Presentation on theme: "THURSDAY, MARCH 22, 2012 KANSAS UNION KU LIBRARIES SUPPORT STAFF DEVELOPMENT WORKSHOP."— Presentation transcript:
THURSDAY, MARCH 22, 2012 KANSAS UNION KU LIBRARIES SUPPORT STAFF DEVELOPMENT WORKSHOP
I NTROVERSION /E XTRAVERSION BY K ATHLEEN A MES -O LIVER (KU HREO)
LED BY KATHLEEN AMES-OLIVER INTROVERT/EXTRAVERT DISCUSSION
PARTICIPANTS WERE ASKED TO COMPLETE THE QUIZ: ARE YOU AN INTROVERT OR AN EXTRAVERT?
DIVIDING THE INTROVERTS & EXTRAVERTS Discussion of issues facing the libraries’ numerous Introverts Topics included space accommodations and adapting in an extraverted world
DIVIDING THE INTROVERTS & EXTRAVERTS The Libraries’ Ambiverts Ambiverts are people who have aspects of both Introverts & Extraverts
BILLIE AND VICTORIA OFFER THE EXTRAVERTED PERSPECTIVE ONLY 2 EXTRAVERTED PARTICIPANTS
INTROVERT/EXTRAVERT GROUPS BRAINSTORMING REQUESTS & OFFERS ACTIVITY
REQUESTS INTROVERTS ASKED OF EXTRAVERTS Time and space to be alone. Try to understand us. We’re not being mean if we want to be alone. Help us adapt to be more like extraverts. Accept us; quit trying to change us. Listen and do not react until we have a chance to express our views. Show more respect of our opinions and don’t be so dominating. Don’t bait us just to hear us speak. Don’t judge us for not thinking your way. Be quiet. Respect emotional space. Ask if now is a good time to talk. Try to make conversations more meaningful and purposeful. Try to listen and pay attention.
REQUESTS EXTRAVERTS ASKED OF INTROVERTS Be willing to smile and say hello. Engage us. Be willing to make the first move occasionally. Single word answers are not sufficient. Explain and speak more. There’s a feeling that introverts don’t like face-to-face or phone conversations and instead prefer . Be willing to speak face-to-face. When in a meeting, we need you to participate and share your opinions. Don’t be quiet and complain about it later.
INTROVERT/EXTRAVERT GROUPS BRAINSTORMING SESSION REQUESTS/OFFERS ACTIVITY
OFFERS INTROVERTS MADE TO EXTRAVERTS We’ll take advantage of alternatives to communicate in meetings. We’re willing to smile and say good morning. We’re willing to call instead of ing. We’ll ask your preference for communication style. We’re happy to participate in meetings as introverts. We may not speak passionately but we do have a voice to offer. We will let you talk out your ideas. Provide an agenda ahead of time to provide a safe environment for us to share our ideas. We’ll make an effort to initiate and engage contact.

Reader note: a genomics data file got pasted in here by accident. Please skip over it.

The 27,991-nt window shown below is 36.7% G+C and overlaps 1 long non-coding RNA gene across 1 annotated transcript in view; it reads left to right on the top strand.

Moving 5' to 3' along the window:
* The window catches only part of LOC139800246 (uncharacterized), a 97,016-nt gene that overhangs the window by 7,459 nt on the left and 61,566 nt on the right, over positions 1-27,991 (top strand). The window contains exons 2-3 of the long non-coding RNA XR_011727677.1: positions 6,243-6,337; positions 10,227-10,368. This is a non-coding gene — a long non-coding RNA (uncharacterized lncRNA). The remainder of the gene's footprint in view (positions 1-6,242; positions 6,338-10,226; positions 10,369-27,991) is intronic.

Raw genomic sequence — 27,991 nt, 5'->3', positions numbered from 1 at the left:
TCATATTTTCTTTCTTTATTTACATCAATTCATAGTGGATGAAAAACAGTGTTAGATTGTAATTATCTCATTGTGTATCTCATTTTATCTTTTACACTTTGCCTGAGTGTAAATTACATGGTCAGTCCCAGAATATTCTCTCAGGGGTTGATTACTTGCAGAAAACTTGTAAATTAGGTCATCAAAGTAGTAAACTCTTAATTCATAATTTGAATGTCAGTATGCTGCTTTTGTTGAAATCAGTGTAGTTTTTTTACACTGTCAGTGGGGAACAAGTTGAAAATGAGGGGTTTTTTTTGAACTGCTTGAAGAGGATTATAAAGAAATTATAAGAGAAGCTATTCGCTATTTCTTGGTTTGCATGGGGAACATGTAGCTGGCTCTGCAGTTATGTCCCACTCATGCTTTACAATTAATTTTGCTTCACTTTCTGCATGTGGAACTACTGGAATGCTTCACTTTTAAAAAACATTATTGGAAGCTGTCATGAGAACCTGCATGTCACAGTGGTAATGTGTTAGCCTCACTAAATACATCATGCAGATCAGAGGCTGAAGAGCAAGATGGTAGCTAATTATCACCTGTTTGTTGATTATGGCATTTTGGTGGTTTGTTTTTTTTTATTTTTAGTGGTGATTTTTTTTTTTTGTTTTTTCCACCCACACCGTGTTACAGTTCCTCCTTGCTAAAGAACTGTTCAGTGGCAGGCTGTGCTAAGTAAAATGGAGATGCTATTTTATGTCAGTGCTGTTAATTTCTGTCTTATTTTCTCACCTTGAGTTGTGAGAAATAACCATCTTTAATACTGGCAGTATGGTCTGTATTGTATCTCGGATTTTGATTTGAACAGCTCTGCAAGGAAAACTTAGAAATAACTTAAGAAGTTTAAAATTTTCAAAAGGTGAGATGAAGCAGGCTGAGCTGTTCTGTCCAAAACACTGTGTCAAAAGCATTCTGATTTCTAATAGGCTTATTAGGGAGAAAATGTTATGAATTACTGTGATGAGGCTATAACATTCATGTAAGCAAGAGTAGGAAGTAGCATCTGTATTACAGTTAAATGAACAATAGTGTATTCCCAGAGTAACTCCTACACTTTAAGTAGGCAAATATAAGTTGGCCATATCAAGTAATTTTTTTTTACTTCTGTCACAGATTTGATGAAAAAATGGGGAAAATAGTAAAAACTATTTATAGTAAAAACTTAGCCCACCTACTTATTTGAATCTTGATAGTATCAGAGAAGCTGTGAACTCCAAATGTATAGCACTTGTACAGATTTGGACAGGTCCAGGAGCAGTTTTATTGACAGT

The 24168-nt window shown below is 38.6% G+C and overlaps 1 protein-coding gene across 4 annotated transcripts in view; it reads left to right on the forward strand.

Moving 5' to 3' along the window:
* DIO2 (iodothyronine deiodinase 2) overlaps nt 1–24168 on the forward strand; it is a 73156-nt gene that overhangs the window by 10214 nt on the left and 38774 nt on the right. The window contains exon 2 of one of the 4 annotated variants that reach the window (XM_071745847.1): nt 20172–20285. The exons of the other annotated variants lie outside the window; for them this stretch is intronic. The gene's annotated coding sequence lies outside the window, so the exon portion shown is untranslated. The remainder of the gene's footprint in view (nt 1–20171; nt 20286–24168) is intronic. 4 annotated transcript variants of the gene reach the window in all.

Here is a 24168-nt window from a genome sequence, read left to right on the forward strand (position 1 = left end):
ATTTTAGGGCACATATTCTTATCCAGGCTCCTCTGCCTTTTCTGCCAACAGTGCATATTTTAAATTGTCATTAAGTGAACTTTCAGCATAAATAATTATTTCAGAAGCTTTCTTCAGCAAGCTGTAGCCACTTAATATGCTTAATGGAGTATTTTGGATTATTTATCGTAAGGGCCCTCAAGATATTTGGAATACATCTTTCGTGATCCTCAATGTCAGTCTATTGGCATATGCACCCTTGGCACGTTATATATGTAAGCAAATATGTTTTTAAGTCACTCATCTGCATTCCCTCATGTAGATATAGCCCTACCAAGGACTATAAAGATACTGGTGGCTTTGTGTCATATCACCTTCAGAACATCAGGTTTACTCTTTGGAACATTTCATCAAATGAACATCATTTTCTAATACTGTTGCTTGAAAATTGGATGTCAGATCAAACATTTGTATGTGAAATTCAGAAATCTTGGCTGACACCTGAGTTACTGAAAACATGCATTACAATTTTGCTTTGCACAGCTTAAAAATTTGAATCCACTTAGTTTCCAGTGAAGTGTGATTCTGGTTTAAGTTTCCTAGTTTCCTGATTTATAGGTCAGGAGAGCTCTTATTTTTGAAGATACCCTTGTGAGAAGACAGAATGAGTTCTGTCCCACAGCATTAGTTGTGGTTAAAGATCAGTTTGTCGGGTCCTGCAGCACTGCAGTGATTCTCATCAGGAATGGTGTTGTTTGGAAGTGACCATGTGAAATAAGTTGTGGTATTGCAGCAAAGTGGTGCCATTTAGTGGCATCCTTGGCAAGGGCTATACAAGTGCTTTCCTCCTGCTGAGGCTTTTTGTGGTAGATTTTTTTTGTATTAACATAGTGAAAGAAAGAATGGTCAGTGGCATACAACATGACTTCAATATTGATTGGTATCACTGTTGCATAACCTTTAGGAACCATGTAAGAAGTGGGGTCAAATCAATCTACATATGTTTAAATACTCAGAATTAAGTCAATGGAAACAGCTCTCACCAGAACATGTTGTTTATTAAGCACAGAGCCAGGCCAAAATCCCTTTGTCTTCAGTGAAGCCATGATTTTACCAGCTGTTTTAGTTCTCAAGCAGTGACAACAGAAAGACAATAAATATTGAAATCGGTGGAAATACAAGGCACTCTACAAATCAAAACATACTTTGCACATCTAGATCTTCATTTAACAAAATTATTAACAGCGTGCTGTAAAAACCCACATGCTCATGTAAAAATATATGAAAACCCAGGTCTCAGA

OFFERS EXTRAVERTS MADE TO INTROVERTS We’ll ask when it’s a good time to talk and not rush you. We’ll try not to interrupt. We’ll offer other options for participating in meetings. We’ll send an agenda and offer a handout for you to send in anonymously later.
THE RESULT OF THE REQUEST/OFFER ACTIVITY? We will all try to create safe environments for meetings and discussions in the library.
AN INTROVERT & AN EXTRAVERT EXCHANGE ROLES ROLE PLAYING ACTIVITY
WHAT STAFF LEARNED Not to feel guilty being the way I am (validation!) Seeing different viewpoints in the workplace was impressive. How both sides think & what they expect from each other. It was useful to hear comments of staff I consider more clearly at the ends of the continuum. This is a big cause of misunderstandings & disrespect in the workplace & our culture, so it was very applicable and helpful.
WHAT STAFF LEARNED Learning that the ratio of E’s to I’s is around 50%. I have always felt in the minority. Certain staff (mostly introverts) feel “mowed over” by others. Some of them no longer participate in meetings or other cooperative efforts. Rather than E’s and I’s trying to learn how to be more like each other, I would like everyone to learn how to appreciate themselves the way they are and appreciate the other type for who they are and respect each other’s differences. Open eyes to different theories & balance the two. Make work environment more comfortable.
FUTURE DIRECTIONS How have you used Introvert/Extravert concepts in the workplace? How would you like to use it in the future? We’d like your feedback. Contact Kristin Zachrel with